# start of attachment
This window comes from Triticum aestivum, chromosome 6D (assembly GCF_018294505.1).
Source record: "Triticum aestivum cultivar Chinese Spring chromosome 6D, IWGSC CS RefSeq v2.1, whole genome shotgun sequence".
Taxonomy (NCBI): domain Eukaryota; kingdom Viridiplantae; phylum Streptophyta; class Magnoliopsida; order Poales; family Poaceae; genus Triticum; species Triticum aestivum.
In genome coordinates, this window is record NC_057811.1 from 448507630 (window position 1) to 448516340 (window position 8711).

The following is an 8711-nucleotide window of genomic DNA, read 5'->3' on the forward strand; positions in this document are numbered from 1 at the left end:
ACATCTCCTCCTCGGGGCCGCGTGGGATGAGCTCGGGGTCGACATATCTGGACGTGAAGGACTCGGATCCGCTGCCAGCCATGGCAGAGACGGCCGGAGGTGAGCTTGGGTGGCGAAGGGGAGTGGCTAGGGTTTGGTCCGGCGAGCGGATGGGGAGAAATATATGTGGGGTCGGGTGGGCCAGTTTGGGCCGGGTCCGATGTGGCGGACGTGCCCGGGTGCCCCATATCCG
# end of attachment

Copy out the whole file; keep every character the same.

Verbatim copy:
This window comes from Triticum aestivum, chromosome 6D (assembly GCF_018294505.1).
Source record: "Triticum aestivum cultivar Chinese Spring chromosome 6D, IWGSC CS RefSeq v2.1, whole genome shotgun sequence".
Taxonomy (NCBI): domain Eukaryota; kingdom Viridiplantae; phylum Streptophyta; class Magnoliopsida; order Poales; family Poaceae; genus Triticum; species Triticum aestivum.
In genome coordinates, this window is record NC_057811.1 from 448507630 (window position 1) to 448516340 (window position 8711).

The following is an 8711-nucleotide window of genomic DNA, read 5'->3' on the forward strand; positions in this document are numbered from 1 at the left end:
ACATCTCCTCCTCGGGGCCGCGTGGGATGAGCTCGGGGTCGACATATCTGGACGTGAAGGACTCGGATCCGCTGCCAGCCATGGCAGAGACGGCCGGAGGTGAGCTTGGGTGGCGAAGGGGAGTGGCTAGGGTTTGGTCCGGCGAGCGGATGGGGAGAAATATATGTGGGGTCGGGTGGGCCAGTTTGGGCCGGGTCCGATGTGGCGGACGTGCCCGGGTGCCCCATATCCG